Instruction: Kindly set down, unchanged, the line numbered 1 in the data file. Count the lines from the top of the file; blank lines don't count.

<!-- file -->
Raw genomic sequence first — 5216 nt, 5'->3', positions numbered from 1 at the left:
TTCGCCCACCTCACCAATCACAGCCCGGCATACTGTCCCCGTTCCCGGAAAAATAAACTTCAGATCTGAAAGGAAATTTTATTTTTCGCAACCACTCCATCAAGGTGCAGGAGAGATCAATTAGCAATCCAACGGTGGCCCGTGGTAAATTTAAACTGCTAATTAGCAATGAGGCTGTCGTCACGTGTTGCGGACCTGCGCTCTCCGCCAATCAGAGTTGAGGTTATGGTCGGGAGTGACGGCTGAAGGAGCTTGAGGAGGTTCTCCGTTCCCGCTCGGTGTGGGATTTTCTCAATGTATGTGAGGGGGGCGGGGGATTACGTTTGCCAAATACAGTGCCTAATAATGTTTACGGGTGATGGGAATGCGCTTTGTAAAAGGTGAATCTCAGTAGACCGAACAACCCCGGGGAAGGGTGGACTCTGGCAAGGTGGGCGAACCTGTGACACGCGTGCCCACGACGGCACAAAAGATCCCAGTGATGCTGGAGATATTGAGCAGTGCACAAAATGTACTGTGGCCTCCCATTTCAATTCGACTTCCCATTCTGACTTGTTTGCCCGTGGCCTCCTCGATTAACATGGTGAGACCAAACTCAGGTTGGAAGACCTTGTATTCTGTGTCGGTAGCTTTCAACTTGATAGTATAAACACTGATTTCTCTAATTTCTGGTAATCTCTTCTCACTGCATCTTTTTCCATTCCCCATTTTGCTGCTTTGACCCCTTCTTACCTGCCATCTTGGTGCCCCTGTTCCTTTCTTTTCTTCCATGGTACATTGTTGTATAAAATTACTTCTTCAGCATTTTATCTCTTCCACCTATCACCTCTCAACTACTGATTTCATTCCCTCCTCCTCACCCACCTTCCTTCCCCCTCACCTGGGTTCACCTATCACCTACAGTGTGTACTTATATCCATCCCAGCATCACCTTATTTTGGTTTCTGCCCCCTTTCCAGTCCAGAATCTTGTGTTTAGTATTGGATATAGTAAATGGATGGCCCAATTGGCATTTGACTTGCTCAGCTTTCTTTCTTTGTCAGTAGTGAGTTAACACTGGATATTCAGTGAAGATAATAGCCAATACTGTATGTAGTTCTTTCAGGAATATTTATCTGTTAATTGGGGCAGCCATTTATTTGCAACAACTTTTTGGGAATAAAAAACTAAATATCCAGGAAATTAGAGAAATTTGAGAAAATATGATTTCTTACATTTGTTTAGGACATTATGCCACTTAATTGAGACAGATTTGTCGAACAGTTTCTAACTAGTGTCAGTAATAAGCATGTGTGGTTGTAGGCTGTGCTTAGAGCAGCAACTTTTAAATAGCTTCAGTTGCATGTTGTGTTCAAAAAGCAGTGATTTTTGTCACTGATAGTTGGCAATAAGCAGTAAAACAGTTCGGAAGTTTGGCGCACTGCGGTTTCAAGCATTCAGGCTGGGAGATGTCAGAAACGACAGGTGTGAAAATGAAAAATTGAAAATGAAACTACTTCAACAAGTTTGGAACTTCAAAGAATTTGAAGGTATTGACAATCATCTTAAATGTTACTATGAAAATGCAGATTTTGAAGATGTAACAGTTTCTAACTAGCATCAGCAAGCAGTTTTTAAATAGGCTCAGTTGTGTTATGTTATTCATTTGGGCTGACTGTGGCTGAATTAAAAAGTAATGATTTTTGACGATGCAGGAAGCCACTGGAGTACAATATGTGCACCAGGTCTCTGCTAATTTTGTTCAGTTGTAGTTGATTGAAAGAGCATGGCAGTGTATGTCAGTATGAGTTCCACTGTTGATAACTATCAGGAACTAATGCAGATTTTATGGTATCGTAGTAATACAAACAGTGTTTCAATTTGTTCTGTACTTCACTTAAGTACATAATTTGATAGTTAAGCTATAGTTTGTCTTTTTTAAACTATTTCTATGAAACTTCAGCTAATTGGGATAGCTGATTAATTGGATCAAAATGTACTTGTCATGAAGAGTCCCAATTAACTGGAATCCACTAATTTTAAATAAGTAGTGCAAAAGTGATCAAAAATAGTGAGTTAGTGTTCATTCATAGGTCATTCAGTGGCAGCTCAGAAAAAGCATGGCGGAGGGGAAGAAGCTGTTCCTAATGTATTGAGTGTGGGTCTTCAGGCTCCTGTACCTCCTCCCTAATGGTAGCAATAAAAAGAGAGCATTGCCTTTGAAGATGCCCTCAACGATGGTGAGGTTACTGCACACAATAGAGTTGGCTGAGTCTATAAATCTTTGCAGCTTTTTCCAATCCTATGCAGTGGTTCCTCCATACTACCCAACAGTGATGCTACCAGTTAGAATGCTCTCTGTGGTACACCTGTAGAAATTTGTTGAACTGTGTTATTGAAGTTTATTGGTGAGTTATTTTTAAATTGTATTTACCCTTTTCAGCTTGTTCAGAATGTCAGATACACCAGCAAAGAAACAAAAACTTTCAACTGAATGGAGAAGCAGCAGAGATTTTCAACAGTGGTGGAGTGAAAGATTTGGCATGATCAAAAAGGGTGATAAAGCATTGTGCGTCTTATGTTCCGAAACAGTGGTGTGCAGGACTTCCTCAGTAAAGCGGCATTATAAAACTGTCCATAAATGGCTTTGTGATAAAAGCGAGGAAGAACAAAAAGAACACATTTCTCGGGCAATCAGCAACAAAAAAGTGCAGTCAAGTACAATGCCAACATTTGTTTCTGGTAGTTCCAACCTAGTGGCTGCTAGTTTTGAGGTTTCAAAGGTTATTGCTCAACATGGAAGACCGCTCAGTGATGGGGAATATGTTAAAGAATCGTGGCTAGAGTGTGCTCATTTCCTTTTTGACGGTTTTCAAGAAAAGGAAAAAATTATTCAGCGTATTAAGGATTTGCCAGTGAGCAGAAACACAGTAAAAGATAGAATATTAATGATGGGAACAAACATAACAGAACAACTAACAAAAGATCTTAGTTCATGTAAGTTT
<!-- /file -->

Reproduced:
Raw genomic sequence first — 5216 nt, 5'->3', positions numbered from 1 at the left: